For all its blue-sky potential, vanadium’s principal application is decidedly low-tech. More than 90 per cent of the metal is used in steel manufacturing, where the addition of two pounds of vanadium will double the strength of a tonne of product. As you’d expect, China has an outsized role in the demand for the metal, given its dominance in steel, although over the next decade the country's annual production growth is expected to fall to 0.9 per cent – compared with 1.76 per cent globally – in part to adjust to its own falling steel consumption.
Yet within those numbers is a hidden driver: growing enforcement in China of high-strength rebar steel standards. According to analysis from Bushveld and consultancy TTP Squared, China used 48g of vanadium per tonne of steel produced in 2017. Were Chinese steelmakers to match European standards, this would require an additional 30g per tonne. Again, using 2017 Chinese steel production as a benchmark, this would equate to another 24kMt (thousand metric tonnes) of vanadium.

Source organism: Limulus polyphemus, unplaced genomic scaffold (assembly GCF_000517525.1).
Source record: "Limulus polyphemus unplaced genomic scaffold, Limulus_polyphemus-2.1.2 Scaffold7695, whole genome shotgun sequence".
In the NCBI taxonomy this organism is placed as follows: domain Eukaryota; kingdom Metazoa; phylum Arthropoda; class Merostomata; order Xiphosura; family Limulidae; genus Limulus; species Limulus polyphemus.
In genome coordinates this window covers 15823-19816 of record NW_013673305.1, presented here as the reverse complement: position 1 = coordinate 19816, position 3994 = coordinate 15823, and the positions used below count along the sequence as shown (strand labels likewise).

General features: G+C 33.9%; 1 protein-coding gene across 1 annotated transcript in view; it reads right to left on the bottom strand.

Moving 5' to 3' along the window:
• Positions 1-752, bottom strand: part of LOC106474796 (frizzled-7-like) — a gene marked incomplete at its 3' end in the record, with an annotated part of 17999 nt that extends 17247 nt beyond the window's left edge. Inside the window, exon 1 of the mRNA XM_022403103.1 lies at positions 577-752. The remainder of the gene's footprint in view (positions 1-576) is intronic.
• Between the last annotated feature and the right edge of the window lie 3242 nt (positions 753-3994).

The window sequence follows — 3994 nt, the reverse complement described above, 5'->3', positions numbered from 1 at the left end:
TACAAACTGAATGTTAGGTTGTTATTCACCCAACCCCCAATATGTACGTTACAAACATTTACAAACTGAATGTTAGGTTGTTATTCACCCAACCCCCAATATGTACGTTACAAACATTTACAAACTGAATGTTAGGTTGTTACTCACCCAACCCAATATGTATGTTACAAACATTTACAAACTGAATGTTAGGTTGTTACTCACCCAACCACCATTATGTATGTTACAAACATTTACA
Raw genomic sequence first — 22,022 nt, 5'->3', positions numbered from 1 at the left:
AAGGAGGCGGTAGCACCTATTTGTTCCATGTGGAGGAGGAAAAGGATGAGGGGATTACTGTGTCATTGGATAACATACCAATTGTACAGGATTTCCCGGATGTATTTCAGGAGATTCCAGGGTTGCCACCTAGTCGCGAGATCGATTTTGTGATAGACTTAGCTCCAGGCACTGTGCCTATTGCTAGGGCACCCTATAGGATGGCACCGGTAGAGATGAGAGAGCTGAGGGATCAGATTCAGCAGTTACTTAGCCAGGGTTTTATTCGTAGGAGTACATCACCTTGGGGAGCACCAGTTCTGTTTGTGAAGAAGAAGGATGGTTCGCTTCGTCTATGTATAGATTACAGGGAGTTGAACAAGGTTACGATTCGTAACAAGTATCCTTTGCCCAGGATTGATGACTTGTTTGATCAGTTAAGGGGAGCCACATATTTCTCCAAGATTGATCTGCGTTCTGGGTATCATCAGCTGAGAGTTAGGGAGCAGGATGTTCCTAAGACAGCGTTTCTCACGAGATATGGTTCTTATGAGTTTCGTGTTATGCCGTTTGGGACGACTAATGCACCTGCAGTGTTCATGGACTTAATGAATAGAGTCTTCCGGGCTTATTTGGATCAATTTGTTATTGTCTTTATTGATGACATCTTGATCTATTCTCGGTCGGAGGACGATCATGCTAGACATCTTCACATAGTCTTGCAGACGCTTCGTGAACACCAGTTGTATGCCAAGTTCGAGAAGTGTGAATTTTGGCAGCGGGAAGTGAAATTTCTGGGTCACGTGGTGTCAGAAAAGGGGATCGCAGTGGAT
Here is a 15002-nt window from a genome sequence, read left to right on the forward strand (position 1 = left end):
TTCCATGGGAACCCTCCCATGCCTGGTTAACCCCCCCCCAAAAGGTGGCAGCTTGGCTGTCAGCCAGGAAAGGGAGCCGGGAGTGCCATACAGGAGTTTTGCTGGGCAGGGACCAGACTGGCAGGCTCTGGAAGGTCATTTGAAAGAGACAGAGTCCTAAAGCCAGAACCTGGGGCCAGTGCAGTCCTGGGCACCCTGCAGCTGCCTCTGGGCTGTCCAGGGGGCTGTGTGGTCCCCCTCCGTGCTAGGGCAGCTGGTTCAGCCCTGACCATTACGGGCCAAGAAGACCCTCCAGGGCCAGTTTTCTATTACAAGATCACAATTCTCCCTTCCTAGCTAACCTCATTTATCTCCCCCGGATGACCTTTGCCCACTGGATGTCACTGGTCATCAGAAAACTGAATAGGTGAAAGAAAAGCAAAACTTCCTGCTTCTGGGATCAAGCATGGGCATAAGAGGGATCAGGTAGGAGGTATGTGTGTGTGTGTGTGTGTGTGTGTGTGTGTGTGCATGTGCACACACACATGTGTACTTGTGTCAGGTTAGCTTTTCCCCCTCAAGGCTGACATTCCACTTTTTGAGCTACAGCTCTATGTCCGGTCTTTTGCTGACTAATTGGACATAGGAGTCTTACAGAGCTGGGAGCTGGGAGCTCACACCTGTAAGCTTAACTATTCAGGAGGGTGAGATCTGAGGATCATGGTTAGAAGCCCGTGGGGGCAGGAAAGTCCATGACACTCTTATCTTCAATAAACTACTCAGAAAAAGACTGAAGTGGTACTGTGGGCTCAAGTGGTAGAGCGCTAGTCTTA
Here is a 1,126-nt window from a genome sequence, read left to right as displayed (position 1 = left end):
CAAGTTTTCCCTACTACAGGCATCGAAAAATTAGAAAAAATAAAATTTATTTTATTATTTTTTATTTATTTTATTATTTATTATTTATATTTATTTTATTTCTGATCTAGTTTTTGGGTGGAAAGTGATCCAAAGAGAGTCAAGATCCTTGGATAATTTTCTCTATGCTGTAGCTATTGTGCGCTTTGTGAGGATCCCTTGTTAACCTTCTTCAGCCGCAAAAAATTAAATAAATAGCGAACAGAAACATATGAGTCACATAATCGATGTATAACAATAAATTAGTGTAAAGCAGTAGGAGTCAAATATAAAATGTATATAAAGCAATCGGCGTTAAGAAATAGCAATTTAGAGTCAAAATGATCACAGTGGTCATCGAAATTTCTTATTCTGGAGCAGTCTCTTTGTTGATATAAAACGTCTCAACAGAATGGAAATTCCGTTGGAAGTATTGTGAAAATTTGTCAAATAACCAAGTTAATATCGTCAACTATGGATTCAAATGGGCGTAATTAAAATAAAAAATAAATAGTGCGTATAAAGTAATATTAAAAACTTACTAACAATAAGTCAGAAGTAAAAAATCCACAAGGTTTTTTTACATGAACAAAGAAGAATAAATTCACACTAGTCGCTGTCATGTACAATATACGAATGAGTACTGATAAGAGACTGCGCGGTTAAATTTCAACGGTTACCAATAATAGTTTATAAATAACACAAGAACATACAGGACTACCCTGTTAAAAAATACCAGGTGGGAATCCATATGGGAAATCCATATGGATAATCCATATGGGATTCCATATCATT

Some bears suggest a potential surge in medium-term demand (and with it price) runs the risk of substitution to niobium, another high-strength steel alloy. For steel manufacturers, there are obstacles to this, however, including complicated adjustments to production facilities, and the reliance on securing off-take deals from an industry dominated by one Brazilian company, CBMM. As such, there is reason to believe that steel producers have some capacity to absorb higher vanadium prices, particularly if prices of a more important input – iron ore – soften, as many expect.
Maintaining the flow